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The Prescott Daily Courier | Prescott, Arizona

home : latest news : latest news September 15, 2014

6/24/2013 6:00:00 AM
Chief: PV to deploy officers on patrol when photo enforcement ends
Ken Hedler
The Daily Courier

PRESCOTT VALLEY - The Police Department will put more officers on the streets after the town's contract for photo enforcement with Redflex Traffic Systems ends Oct. 3.

Interim Police Chief James Edelstein briefed the Town Council Thursday on the department's plans for cracking down on speeders and red-light runners when photo enforcement ends.

"It is difficult to predict what exactly is going to happen when photo enforcement goes away," Edelstein said. He said he will re-assign an officer to the traffic division and other officers to patrol once photo enforcement stops.

The Police Department currently assigns two officers to photo enforcement within the traffic division.

Three officers on patrol are certified to handle traffic, Edelstein said. The department has 64 sworn officers.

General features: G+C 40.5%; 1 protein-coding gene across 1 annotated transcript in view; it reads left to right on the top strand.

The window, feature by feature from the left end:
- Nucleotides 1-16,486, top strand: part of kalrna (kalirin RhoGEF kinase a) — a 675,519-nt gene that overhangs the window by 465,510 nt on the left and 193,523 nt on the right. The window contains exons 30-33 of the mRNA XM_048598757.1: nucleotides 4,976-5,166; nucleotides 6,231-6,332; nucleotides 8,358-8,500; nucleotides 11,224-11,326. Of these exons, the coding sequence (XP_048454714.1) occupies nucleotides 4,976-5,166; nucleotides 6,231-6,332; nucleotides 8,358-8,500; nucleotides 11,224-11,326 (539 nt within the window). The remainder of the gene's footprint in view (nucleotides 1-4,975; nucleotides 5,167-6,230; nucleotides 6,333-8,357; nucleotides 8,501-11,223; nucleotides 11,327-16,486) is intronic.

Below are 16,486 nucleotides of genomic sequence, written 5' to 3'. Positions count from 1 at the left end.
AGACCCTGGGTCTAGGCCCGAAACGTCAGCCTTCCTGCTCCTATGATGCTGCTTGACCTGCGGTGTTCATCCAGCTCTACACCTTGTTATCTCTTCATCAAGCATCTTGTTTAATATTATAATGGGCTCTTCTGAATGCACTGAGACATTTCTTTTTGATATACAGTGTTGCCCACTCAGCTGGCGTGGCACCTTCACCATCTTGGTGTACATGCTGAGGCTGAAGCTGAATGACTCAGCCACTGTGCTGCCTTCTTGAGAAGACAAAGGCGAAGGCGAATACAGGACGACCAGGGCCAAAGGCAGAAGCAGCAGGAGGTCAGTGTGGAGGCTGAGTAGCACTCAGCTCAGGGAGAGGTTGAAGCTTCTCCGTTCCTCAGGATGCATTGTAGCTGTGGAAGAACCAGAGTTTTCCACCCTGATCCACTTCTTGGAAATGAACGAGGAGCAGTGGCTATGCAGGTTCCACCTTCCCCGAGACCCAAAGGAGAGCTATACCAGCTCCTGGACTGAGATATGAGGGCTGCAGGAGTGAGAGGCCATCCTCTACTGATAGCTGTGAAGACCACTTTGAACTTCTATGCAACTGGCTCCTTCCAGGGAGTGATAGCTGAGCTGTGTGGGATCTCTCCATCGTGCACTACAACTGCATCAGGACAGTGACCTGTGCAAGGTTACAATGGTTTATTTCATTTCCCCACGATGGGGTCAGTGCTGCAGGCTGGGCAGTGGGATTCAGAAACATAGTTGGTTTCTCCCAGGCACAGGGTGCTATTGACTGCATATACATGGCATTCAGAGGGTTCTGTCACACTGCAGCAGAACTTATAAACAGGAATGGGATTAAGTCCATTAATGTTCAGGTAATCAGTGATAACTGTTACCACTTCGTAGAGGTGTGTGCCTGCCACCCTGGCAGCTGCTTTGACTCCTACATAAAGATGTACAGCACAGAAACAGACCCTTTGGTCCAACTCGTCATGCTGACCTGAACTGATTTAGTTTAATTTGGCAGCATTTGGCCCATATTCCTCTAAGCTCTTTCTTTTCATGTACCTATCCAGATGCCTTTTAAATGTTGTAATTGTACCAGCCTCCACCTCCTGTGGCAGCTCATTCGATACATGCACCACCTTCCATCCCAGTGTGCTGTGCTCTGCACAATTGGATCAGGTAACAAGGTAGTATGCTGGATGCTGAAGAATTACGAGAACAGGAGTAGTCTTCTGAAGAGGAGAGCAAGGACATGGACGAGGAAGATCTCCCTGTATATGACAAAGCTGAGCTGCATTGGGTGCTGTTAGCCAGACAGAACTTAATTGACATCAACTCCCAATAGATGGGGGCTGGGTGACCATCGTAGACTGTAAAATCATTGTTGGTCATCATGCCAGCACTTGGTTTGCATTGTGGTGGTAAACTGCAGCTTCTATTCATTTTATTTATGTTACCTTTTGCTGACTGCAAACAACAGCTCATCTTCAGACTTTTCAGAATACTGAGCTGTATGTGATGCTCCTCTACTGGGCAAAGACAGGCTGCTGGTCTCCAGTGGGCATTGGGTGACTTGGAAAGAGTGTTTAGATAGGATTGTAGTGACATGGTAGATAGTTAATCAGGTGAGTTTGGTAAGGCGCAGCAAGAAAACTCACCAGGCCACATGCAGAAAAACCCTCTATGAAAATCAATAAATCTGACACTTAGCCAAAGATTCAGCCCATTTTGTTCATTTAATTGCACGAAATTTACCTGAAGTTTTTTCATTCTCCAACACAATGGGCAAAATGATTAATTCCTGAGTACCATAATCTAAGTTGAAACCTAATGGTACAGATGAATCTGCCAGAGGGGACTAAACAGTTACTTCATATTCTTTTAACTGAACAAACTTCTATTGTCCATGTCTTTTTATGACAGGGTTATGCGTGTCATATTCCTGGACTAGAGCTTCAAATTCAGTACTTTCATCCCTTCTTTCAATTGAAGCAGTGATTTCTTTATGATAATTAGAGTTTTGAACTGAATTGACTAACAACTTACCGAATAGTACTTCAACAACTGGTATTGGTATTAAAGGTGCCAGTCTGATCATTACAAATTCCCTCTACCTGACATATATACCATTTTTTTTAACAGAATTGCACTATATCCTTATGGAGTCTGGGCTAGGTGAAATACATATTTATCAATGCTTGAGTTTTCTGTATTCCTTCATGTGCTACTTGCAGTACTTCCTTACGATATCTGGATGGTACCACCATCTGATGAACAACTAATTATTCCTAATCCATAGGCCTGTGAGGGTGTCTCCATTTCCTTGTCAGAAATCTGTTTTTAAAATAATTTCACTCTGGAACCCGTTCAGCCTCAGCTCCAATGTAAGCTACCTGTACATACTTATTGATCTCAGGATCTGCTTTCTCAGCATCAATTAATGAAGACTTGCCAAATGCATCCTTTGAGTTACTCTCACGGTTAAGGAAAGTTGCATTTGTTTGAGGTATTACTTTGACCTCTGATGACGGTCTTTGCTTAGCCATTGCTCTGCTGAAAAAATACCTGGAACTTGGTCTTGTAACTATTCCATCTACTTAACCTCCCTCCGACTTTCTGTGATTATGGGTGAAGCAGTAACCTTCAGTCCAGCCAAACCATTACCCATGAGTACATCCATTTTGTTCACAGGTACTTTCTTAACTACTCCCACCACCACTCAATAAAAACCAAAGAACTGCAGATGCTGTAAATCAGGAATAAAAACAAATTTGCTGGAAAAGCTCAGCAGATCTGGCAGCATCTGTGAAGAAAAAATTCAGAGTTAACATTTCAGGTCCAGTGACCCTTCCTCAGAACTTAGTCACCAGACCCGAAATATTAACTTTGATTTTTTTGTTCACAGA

The goal is for officers to make at least one traffic stop a day, Edelstein said.

Edelstein spoke to the council a day after he announced that he reassigned Lt. Wayne Nelson, who was in charge of photo enforcement, to other duties and removed Sgt. Mark Postula from photo-enforcement duties within the traffic division as disciplinary measures.

He took those actions in response to an independent audit, released March 1, that determined police dismissed 22 violations that may have involved family members who drove officers' private vehicles. Postula reportedly admitted that he rejected seven speeding violations involving his wife over a four-year period.

The audit and a bribery scandal in Chicago involving Redflex led council members in March to revisit their support of photo enforcement. Council members at a March 21 meeting said they did not want to renew the contract with Redflex.